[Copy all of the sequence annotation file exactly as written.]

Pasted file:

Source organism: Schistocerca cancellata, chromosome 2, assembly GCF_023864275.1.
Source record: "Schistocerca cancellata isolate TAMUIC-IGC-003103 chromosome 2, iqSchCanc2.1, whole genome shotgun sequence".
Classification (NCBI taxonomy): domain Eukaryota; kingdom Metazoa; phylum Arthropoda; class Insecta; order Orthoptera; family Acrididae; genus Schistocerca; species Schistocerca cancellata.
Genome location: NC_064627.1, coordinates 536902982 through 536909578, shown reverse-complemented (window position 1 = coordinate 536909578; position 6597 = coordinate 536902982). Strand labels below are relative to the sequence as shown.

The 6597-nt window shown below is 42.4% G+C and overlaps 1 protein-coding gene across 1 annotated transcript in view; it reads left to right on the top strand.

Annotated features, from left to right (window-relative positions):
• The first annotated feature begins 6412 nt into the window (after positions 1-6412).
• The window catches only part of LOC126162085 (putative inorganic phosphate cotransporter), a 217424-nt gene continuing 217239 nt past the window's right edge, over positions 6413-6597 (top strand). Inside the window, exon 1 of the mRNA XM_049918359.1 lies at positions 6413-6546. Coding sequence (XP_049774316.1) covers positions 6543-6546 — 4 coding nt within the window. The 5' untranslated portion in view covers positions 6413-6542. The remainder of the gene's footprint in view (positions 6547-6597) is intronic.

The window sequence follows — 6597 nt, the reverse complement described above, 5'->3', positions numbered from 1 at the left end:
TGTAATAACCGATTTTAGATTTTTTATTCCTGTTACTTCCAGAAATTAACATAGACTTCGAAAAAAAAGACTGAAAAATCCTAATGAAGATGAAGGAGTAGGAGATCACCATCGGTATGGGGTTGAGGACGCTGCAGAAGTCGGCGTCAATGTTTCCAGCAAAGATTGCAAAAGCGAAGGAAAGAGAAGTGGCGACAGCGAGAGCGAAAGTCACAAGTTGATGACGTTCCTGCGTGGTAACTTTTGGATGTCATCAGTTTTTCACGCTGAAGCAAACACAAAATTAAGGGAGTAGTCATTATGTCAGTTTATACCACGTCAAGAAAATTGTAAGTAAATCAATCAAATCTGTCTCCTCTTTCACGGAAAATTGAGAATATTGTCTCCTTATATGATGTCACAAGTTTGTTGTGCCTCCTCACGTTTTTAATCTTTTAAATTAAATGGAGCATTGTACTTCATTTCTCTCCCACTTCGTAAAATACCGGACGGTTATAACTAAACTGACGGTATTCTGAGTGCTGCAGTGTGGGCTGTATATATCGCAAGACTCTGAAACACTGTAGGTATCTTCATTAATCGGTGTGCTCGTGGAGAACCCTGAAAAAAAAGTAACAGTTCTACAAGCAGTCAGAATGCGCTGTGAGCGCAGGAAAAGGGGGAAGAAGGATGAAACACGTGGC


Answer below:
Source organism: Schistocerca cancellata, chromosome 2, assembly GCF_023864275.1.
Source record: "Schistocerca cancellata isolate TAMUIC-IGC-003103 chromosome 2, iqSchCanc2.1, whole genome shotgun sequence".
Classification (NCBI taxonomy): domain Eukaryota; kingdom Metazoa; phylum Arthropoda; class Insecta; order Orthoptera; family Acrididae; genus Schistocerca; species Schistocerca cancellata.
Genome location: NC_064627.1, coordinates 536902982 through 536909578, shown reverse-complemented (window position 1 = coordinate 536909578; position 6597 = coordinate 536902982). Strand labels below are relative to the sequence as shown.

The 6597-nt window shown below is 42.4% G+C and overlaps 1 protein-coding gene across 1 annotated transcript in view; it reads left to right on the top strand.

Annotated features, from left to right (window-relative positions):
• The first annotated feature begins 6412 nt into the window (after positions 1-6412).
• The window catches only part of LOC126162085 (putative inorganic phosphate cotransporter), a 217424-nt gene continuing 217239 nt past the window's right edge, over positions 6413-6597 (top strand). Inside the window, exon 1 of the mRNA XM_049918359.1 lies at positions 6413-6546. Coding sequence (XP_049774316.1) covers positions 6543-6546 — 4 coding nt within the window. The 5' untranslated portion in view covers positions 6413-6542. The remainder of the gene's footprint in view (positions 6547-6597) is intronic.

The window sequence follows — 6597 nt, the reverse complement described above, 5'->3', positions numbered from 1 at the left end:
TGTAATAACCGATTTTAGATTTTTTATTCCTGTTACTTCCAGAAATTAACATAGACTTCGAAAAAAAAGACTGAAAAATCCTAATGAAGATGAAGGAGTAGGAGATCACCATCGGTATGGGGTTGAGGACGCTGCAGAAGTCGGCGTCAATGTTTCCAGCAAAGATTGCAAAAGCGAAGGAAAGAGAAGTGGCGACAGCGAGAGCGAAAGTCACAAGTTGATGACGTTCCTGCGTGGTAACTTTTGGATGTCATCAGTTTTTCACGCTGAAGCAAACACAAAATTAAGGGAGTAGTCATTATGTCAGTTTATACCACGTCAAGAAAATTGTAAGTAAATCAATCAAATCTGTCTCCTCTTTCACGGAAAATTGAGAATATTGTCTCCTTATATGATGTCACAAGTTTGTTGTGCCTCCTCACGTTTTTAATCTTTTAAATTAAATGGAGCATTGTACTTCATTTCTCTCCCACTTCGTAAAATACCGGACGGTTATAACTAAACTGACGGTATTCTGAGTGCTGCAGTGTGGGCTGTATATATCGCAAGACTCTGAAACACTGTAGGTATCTTCATTAATCGGTGTGCTCGTGGAGAACCCTGAAAAAAAAGTAACAGTTCTACAAGCAGTCAGAATGCGCTGTGAGCGCAGGAAAAGGGGGAAGAAGGATGAAACACGTGGC